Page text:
Once the engine had been started, the ice had been scraped and the car rocked from snow ruts it had been stuck in, I got on my way. I had intended to drive just a few minutes to my favorite local shop, Interval Coffee, just a half mile or so from my apartment. But with music playing and the cold morning still a little exhilarating, I decided I was up for a little more of a trek. Go over to Canary Coffee? Maybe even something down south of the city a little bit? Or out towards the suburbs?

As I kept driving, option after option slipped by – not unnoticed, just uninteresting. I kept driving, quickly finding myself driving onto the ramp leading to 94 west. Driving and driving and driving. Until snow covered buildings turned to snow covered houses, which then turned into vast snow covered plains of grass and farmland.

After an hour and a half, I pulled up in front of Café Domestique, the small shop my sister Theresa works at every Sunday. As I walked in, the bell above the door was drowned out as Theresa gave a scream in delightful fashion, and burst out from behind the counter. We chatted and laughed as she made me a latte.

“Well,” I said, “I’d just wanted a drive this morning my gal.”

“That is wonderful news!” She said back, beaming underneath her mask.

Just then, the bell above the door tinkled again, and another one of my sisters, Kim, walked in.

“You’re joking.” I practically yelled, starting to cackle with laughter.

“Oh my god!” Kim yelled back, “I guess we just had the same idea this morning! I just felt like driving this morning.”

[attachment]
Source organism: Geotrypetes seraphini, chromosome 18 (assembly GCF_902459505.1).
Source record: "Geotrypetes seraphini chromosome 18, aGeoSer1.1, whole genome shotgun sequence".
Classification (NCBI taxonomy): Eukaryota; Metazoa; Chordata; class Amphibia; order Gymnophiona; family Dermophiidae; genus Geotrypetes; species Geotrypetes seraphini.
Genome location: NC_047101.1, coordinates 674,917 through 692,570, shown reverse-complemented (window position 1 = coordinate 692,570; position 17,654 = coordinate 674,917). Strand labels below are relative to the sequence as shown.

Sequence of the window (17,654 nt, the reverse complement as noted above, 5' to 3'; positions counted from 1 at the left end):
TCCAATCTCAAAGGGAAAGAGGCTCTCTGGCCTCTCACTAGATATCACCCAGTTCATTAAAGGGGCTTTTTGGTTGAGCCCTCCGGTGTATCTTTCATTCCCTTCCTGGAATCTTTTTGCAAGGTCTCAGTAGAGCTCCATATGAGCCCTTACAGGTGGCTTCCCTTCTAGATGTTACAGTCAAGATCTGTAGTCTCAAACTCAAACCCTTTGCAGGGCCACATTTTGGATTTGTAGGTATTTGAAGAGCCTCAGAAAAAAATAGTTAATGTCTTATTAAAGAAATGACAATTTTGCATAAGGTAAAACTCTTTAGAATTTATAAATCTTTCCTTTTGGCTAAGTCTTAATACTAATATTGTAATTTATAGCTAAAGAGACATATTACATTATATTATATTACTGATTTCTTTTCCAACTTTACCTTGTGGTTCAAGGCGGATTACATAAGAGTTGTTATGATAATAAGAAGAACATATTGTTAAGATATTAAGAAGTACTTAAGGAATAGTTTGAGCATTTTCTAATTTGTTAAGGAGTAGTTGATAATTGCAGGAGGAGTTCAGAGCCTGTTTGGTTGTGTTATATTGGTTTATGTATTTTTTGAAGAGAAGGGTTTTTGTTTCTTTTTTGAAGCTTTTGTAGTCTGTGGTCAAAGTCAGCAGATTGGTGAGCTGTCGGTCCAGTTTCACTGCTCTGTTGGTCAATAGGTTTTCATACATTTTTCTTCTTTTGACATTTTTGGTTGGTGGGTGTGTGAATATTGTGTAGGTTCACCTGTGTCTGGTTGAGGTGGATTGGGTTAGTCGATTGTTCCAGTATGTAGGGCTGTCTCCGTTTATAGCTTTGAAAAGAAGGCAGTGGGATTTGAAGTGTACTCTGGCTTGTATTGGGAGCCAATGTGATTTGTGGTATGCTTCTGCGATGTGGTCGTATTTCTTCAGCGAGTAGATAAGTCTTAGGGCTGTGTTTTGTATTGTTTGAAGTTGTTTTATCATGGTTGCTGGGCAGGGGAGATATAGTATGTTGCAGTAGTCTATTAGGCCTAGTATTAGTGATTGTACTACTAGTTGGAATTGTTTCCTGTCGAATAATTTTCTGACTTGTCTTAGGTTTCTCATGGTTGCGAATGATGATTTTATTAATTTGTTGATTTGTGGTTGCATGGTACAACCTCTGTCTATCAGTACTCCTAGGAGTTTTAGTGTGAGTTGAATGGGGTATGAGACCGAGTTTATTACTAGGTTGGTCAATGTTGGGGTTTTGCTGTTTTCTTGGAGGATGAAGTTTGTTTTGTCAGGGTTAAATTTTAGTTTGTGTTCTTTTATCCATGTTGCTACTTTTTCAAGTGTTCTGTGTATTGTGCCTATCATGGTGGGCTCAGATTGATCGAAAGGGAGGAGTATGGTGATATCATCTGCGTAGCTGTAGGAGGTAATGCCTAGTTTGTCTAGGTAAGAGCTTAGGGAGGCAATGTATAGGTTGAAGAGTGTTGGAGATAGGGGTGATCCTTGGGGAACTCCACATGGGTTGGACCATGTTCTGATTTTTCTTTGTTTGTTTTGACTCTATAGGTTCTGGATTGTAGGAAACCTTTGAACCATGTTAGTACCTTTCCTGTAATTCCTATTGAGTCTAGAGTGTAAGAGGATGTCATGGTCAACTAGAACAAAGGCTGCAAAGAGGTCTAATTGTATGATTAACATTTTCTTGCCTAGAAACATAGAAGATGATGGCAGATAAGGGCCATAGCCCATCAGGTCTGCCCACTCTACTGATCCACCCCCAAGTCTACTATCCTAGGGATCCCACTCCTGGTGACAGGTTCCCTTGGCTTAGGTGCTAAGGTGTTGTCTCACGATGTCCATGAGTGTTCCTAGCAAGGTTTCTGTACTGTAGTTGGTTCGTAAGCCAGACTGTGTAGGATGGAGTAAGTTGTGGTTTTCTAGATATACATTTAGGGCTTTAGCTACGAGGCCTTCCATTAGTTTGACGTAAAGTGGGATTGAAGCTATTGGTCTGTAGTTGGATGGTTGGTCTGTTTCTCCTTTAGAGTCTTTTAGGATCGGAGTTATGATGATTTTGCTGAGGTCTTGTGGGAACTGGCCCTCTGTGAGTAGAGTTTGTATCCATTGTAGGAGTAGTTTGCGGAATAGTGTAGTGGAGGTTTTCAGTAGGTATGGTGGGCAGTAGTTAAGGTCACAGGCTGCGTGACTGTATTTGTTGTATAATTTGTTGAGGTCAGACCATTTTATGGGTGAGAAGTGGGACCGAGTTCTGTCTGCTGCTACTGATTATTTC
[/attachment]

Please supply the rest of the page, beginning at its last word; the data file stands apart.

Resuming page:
“I’M SO GLAD WE ARE ALL HERE!” Theresa absolutely screamed behind the counter, throwing her hands in the air.

Kim and Theresa live together. I live half a mile away, a three minute car drive – yet there we were, meeting accidentally an hour and a half away. I half expected to look out the window to see Lauren and Ryan, the two siblings missing from our faux family get together, strolling up the street and into the café.

The three of us looked at each other chummily for a few moments once me and Kim had gotten our drinks. The sun was shining and the coffee was warm. Then Theresa said, “So… we actually don’t allow anyone to stay in the store right now. It’s carryout only.”

The image is not mine, and was found here. Also, this story isn’t real.

Stop talking small

Yesterday, I finished Malcolm Gladwell’s wonderfully enjoyable MasterClass.
Today, I started David Sedaris‘ MasterClass.

I hadn’t read any of Sedaris’ work until starting the first volume of his published diaries, Theft by Finding, last week.

One of the things he talks about in the first section of his class is the abolishment of small talk in his own life, specifically in the questions he asks. Instead of asking “how are you?” Or “how is your day?” He’ll ask questions like… “when was the last time you pet a monkey?” This is an actual questioned he asked a stranger – and it led to them both going to a center where they train monkeys to assist people who are paralyzed.

I thought I’d come up with some questions as well…

1. When was the last time you went to the aquarium?
2. Have you ever hit an animal on the road?
3. When was the last time you helped someone move?
4. Where do you like to shop most?
5. Do you know any blacksmiths?
6. What’s the movie you go back to again and again?
7. Have you ever gone scuba diving?
8. Did you ever finish a book in one sitting?
9. What’s something you wish you had more time for?
10. When was the last time you pet a monkey?

Use these at your leisure. Stop talking small.